Keywords: Median voter, gorman aggregation, capital income taxes
    JEL: H21 H23
    Date: 2006–12–03
  3. By: Richard Arnott (Boston College)
    Abstract: A major difficulty in implementing land/site value taxation is imputing the land value of builton sites. The literature has focussed on two alternatives. The first, residual site value, measures postdevelopment site value as property value less structure value, measured as depreciated construction costs. Residual site value would be relatively easy to estimate, but residual site value taxation is distortionary, discouraging density. The second, raw site value, measures post-development site value as "what the land would be worth were there no building on the site (though in fact there is)". Raw site value taxation is neutral (does not distort the timing and density of development), but the estimation of raw site value would be complex so that assessment would likely be less fair and more arbitrary, contentious, and prone to abuse. This paper asks the question: Is it not possible to design a property tax system (taxation of predevelopment land value, post-development structure value, and post-development site value at possibly different rates) that employs the administratively simpler residual definition of post-development site value and achieves neutrality? The paper provides an affirmative answer, characterizes the tax rates that achieve neutrality, and briefly discusses issues of practical implementation.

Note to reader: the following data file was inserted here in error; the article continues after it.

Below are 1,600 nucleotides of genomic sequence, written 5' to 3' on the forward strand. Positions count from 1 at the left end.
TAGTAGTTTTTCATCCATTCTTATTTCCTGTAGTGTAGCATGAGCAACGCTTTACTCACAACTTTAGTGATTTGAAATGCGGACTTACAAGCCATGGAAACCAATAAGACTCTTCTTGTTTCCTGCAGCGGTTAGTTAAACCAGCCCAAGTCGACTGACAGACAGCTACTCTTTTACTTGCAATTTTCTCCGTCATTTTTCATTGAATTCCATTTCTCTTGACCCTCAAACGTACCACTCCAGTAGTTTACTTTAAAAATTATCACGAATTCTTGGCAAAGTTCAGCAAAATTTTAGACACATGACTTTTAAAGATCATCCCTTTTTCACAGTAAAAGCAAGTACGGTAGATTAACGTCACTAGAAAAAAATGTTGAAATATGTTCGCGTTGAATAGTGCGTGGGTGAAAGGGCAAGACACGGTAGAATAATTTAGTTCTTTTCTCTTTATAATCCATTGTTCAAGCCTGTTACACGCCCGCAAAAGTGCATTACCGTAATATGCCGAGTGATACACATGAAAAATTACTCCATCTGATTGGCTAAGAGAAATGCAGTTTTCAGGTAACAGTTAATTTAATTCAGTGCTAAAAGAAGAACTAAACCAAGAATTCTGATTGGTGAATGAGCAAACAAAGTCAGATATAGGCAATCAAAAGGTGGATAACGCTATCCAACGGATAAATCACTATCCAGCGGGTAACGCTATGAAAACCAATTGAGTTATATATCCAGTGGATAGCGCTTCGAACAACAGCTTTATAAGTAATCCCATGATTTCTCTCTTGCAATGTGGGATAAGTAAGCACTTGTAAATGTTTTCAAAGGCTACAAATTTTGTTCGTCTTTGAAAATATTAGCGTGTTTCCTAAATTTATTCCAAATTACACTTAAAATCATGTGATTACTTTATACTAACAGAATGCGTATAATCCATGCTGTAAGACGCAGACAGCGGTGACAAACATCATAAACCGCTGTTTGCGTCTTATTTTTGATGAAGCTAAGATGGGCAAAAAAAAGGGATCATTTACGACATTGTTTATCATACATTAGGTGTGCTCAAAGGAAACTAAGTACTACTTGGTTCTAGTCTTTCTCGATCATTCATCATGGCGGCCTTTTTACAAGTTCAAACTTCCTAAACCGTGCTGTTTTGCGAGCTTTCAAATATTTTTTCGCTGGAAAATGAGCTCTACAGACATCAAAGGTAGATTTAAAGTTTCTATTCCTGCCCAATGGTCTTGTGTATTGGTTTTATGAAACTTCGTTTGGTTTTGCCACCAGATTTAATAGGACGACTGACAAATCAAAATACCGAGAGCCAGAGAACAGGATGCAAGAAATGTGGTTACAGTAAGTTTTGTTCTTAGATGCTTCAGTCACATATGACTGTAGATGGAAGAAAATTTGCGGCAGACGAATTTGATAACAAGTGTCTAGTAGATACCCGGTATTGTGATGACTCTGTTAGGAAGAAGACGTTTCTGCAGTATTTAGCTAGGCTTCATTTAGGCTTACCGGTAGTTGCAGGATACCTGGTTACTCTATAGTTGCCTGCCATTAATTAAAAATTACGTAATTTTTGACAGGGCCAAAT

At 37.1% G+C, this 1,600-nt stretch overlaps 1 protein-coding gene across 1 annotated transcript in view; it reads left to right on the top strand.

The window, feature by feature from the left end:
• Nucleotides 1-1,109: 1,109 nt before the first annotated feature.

Date: 2006–06–27
  4. By: Yili Chien; Junsang Lee (UCLA public)
    Abstract: We study optimal capital taxation in a limited commitment environment. Our environment consists of a continuum of households with idiosyncratic labor shocks, who have access to a complete contingent claims market. Financial contracts are not perfectly enforceable; as in Kehoe and Levine (1993), enforcement constraints take the form of endogenous debt limits. This market imperfection drives the endogenous discrepancy between the household and planner discount factors: households face the possibility of being debt constrained in the future, and as a result have a higher discount factor than the planner, who does not face such a constraint. In such an economy, the planner will choose an optimal capital level that is lower than that chosen by households; this di¤erence in the choice of capital motivates imposing a positive capital income tax on households to induce them to invest at the socially optimal amount